Wednesday, September 05, 2012

Okay, Then

Again, it's been a long time. How is it that so much water passes under the bridge?  No matter.  It's passed.  It's gone. Eyes front.

A lot has changed since last I was here.  First, it appears that Blogger has been sucked up by the Google monster.  It took me several minutes just to figure out how to get into my blog.  It might look the same on the outside, but it is much changed in the innards.  I'll figure it out.  I suppose most of the changes have been for the better (although, I suspect that more bugs and surveillance-type widgets are floating around in there, now, keeping track of me and you and everyone we know).

A friend of mine, the new author of the new blog Charlie and His Human, emailed me recently asking to link to my blogs.  I said yes, but I warned him that it had been a long time since last I posted.  And, just like a year ago, when outside voices plucked my writerly heart strings and stirred me to resurrect Central Standard, I was moved to consider this neglected aspect of my former habitry. (I am fully aware that "writerly" and "habitry" are not actual words, but I like how they sound, so I am keeping them.  After all, if the writer can not coin a word, who can?)

So, here I am again.  I might give you a summarized version of the last year, but, like I said earlier: eyes front.  Let me tell you about what I like to call my new philosophy for the new school year.  I call it the "Okay" philosophy.  What it basically entails is a concerted effort to limit my carping, complaining, and other unhealthy behaviors.  I have never been much of a negative person.  I don't complain much, but I do it enough that I am aware that it is a drain on my energy and my attitude.

It started over the summer when I read a tweet (Yes, I am a Twitter-er.  Follow me (I hate even typing that.) @Reda_AT.) from a fellow teacher that read something to the effect of: complaining at work steals from time you could be dedicating to your kids.  To a mildly cynical person such as myself, my first reaction was: shut up.  But, the more I though about it, the more sense it made to me.  After all, why am I in this business of teaching anyway?  The money? No. The short hours? Ha I'm in it because it makes me feel good to know that I am trying my best to make the world a better place by trying my best to teach kids to be better communicators, thinkers, citizens, and human beings. It's important work, and I should dedicate as much of my self as I can to doing that job to the best of my ability (my predilection for making up words like "habitry" notwithstanding).

With that in mind, I have decided that where work is concerned, when I am asked to do something by administrators, department heads, etc., my reaction will be "okay."  And, then, I will do it to the best of my ability.  When asked how things are going, my response will be "okay." And I will try to develop that response with something positive that has happened on that day.  Now, I understand that not everything we are asked to do by administrators and others has a direct positive effect on students, but the genesis of the idea that they are trying to put in place most likely came from that "what's best for kids" place.  And I know that just saying I'm okay doesn't have a direct effect on my students.  However, if I can maintain an attitude of positivity, how might that affect my classes?  And, more importantly, how much better might be the quality of all of my work, if it is being accomplished by a content, positive person?  I have to think that the effect of that might be pretty powerful.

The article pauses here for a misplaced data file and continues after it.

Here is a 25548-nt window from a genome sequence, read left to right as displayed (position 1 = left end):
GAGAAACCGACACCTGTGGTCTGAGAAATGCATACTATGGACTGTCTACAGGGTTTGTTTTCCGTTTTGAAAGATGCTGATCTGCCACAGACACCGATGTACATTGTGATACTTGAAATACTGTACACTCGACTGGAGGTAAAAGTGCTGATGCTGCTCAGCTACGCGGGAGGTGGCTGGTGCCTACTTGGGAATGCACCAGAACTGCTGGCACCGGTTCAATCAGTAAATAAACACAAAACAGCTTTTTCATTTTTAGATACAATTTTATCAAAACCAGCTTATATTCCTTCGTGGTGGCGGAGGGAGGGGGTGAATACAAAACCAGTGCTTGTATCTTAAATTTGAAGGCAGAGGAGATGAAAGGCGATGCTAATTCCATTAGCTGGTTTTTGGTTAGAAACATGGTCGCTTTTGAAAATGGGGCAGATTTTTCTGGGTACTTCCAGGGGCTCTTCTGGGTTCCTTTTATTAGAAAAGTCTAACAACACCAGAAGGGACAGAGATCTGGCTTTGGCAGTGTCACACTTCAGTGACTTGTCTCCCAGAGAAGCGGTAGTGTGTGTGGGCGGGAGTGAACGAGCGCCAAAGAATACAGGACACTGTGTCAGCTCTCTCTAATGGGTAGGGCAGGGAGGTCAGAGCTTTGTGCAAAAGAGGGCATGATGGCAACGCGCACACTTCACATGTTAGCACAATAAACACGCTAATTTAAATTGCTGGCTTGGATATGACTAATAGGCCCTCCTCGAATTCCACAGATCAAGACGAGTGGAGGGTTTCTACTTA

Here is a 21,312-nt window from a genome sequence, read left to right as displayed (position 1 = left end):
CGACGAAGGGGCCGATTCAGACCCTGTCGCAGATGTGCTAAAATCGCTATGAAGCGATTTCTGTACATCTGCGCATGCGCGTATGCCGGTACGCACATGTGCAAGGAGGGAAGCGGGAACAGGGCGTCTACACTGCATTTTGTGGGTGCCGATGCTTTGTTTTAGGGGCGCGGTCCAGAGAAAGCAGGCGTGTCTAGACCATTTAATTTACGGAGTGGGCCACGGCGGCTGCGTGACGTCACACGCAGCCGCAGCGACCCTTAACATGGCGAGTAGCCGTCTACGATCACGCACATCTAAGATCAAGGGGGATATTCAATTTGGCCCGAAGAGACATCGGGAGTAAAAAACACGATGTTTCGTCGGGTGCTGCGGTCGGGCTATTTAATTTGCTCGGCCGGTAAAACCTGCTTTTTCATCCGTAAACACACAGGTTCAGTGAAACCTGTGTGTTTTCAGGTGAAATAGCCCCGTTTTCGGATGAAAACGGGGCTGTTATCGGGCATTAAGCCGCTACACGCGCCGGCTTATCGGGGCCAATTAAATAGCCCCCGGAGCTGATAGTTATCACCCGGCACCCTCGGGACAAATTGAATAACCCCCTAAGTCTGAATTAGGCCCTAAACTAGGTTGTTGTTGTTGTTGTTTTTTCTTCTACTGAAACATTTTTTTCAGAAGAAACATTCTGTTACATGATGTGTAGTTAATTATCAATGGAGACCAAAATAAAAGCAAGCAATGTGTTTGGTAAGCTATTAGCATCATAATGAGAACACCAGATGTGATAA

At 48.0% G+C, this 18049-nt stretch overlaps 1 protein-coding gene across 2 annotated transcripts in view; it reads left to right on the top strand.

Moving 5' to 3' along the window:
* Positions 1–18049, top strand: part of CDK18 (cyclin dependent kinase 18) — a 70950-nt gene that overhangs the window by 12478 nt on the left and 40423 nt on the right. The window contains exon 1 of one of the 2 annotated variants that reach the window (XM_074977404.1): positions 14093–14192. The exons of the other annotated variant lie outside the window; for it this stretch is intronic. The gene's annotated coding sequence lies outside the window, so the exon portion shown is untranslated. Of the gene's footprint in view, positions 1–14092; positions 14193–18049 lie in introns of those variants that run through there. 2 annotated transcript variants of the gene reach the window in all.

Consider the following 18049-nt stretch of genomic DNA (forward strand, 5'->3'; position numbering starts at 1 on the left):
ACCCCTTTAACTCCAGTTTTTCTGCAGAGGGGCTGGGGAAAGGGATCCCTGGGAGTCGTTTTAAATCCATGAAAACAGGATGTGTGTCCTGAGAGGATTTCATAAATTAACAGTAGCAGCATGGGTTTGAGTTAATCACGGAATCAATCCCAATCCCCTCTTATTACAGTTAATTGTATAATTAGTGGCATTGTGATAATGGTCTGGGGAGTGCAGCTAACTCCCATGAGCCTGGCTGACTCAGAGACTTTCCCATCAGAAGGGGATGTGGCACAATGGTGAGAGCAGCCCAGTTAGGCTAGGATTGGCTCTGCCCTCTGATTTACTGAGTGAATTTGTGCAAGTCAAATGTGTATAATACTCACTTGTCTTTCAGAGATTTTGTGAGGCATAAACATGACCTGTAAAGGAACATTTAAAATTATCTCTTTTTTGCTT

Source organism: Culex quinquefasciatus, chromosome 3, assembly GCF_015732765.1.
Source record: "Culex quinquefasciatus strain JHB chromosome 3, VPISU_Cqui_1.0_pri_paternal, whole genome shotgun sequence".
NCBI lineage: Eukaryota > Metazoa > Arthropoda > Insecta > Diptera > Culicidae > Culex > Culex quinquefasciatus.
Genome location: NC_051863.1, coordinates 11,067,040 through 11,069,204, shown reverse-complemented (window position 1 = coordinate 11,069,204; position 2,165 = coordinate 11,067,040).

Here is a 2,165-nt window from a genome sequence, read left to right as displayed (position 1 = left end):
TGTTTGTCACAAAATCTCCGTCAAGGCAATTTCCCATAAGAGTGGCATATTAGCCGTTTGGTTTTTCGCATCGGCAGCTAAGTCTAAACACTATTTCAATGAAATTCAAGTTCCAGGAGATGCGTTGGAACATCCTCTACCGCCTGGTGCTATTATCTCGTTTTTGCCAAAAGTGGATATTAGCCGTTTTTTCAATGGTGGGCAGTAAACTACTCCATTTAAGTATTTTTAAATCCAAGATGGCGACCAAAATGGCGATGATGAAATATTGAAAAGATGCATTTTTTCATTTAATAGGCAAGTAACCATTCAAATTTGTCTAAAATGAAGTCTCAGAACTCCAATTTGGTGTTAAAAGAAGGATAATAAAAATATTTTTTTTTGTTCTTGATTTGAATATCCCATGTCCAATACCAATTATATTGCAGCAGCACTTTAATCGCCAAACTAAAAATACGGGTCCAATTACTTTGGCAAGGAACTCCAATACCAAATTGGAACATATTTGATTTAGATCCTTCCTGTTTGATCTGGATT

And, of course, I know that I can't be something I am not.  I will not be some sort of Pollyanna, happy doofus, walking around with rainbows coming out of every orifice. I have never been that kind of person.  As a matter of fact, ironically, that sort of person kind of makes me ill.  I will have a bad day or two, and I will let slip a negative word to someone, somewhere at work.  I am sure I already have.  But, I have, thus far, been able to keep this sort of positive, peaceful attitude going for three weeks, already.  As a result, I am still tired, still working ten hours a day, still behind with grading and planning.  But, this year more than any other, that's okay.


Toddly said...

Thanks for mentioning "Charlie and his human"! I'm happy you have resurrected the blog with invented words (similar to Shakespeare). I support the positive intentions in your work this year because I know that can be a difficult undertaking! Welcome back!

Melissa Dowler said...

Welcome back and here's to being ok! This might be some good reading for you....,_You%27re_OK

I now have to enter characters to prove I'm not a robot when I want to enter comments here but I swear, no human being could read the letters Google is giving me. Now on my third try!

Anthony Reda said...

Thanks for the welcome back, Toddly. I hope I can stick around awhile, this go 'round.

Melissa: I share your frustration with the anti-robot protection font-style. I wonder if all humans share our inability to read anti-robot print, or if this means a) we have a disability or b) we are part robot. Thanks for the link, I recall that book (at least its title), and I have always adhered to the philosophy implied by its title. Along with Andy Warhol's simple "I think everybody should like everybody" and a few of Abraham Lincoln's more memorable phrases, I have a fully developed world view...not really.

Toddly said...

I think you can turn off the anti-robot thing... at least I believe I was able to on my blog because I was tired of trying 5 times to enter in some string of characters I can't read when I post on other pages!

Jami Wade said...

You're on Twitter? What the What?